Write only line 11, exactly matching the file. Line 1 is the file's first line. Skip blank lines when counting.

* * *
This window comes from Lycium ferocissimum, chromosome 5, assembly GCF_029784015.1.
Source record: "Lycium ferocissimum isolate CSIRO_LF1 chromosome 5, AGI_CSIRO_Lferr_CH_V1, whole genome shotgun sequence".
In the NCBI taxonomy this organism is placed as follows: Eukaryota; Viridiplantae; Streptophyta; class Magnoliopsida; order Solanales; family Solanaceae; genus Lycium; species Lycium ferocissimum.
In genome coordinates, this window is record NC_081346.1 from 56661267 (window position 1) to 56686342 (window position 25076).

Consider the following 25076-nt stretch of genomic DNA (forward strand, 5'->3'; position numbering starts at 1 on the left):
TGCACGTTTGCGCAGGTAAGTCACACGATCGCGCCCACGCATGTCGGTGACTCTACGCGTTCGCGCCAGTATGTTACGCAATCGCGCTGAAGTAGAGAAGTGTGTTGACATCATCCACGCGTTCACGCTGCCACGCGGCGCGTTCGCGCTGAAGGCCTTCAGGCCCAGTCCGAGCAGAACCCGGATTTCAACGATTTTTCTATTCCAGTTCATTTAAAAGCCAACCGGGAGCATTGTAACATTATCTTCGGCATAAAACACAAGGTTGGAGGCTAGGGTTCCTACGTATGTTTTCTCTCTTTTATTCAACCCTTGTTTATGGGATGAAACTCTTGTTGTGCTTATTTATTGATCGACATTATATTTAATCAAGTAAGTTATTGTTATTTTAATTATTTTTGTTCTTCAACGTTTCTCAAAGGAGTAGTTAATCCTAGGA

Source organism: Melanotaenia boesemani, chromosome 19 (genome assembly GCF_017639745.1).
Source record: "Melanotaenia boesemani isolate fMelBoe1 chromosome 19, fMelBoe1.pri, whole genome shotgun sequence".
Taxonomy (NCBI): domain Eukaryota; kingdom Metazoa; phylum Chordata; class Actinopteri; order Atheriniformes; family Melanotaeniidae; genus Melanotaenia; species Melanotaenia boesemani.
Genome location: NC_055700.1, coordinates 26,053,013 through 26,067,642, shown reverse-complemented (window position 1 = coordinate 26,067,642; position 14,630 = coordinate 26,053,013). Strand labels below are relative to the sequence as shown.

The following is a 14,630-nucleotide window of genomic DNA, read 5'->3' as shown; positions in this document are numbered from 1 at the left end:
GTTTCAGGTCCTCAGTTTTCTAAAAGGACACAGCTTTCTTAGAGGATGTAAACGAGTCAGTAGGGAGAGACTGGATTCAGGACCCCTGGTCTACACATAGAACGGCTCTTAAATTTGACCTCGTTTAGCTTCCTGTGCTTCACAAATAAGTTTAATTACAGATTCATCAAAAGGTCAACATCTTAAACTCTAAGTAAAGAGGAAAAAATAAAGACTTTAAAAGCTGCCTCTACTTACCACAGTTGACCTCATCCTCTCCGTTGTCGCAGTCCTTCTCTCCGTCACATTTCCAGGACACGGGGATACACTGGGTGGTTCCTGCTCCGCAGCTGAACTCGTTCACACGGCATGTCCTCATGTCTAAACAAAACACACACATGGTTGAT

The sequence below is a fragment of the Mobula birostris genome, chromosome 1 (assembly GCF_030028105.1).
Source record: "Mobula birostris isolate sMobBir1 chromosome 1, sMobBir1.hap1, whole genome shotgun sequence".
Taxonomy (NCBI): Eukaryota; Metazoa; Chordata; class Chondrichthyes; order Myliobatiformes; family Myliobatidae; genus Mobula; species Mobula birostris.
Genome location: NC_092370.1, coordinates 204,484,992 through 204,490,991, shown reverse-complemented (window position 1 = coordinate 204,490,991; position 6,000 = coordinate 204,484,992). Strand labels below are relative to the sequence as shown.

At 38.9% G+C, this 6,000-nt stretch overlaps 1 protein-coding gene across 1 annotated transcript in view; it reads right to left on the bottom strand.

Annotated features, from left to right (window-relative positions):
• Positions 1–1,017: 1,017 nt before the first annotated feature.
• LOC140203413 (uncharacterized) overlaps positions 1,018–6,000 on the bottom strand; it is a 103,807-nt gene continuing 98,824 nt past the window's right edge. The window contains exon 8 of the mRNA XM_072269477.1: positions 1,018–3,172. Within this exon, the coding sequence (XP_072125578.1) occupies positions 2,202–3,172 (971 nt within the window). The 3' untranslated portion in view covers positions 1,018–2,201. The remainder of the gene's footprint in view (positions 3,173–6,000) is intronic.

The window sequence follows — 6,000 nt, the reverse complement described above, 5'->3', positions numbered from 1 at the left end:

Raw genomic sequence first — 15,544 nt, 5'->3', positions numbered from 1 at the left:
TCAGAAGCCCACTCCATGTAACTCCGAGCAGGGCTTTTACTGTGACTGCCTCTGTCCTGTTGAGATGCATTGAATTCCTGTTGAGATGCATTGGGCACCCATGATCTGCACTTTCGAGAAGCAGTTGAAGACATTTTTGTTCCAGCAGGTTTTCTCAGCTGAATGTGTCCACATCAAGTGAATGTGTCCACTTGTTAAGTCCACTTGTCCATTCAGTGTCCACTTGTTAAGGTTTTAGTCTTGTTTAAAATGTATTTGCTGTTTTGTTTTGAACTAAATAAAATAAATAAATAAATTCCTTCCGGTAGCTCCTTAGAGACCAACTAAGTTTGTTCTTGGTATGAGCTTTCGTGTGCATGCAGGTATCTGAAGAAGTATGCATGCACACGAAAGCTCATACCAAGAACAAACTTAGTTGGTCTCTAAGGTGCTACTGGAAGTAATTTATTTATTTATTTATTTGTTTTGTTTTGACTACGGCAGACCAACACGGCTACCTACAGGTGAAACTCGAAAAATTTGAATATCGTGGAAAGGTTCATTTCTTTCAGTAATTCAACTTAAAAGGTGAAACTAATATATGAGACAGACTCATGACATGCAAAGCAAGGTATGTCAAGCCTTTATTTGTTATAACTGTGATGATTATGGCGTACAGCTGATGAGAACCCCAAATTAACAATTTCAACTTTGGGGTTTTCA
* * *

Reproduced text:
The following is a 14,630-nucleotide window of genomic DNA, read 5'->3' as shown; positions in this document are numbered from 1 at the left end: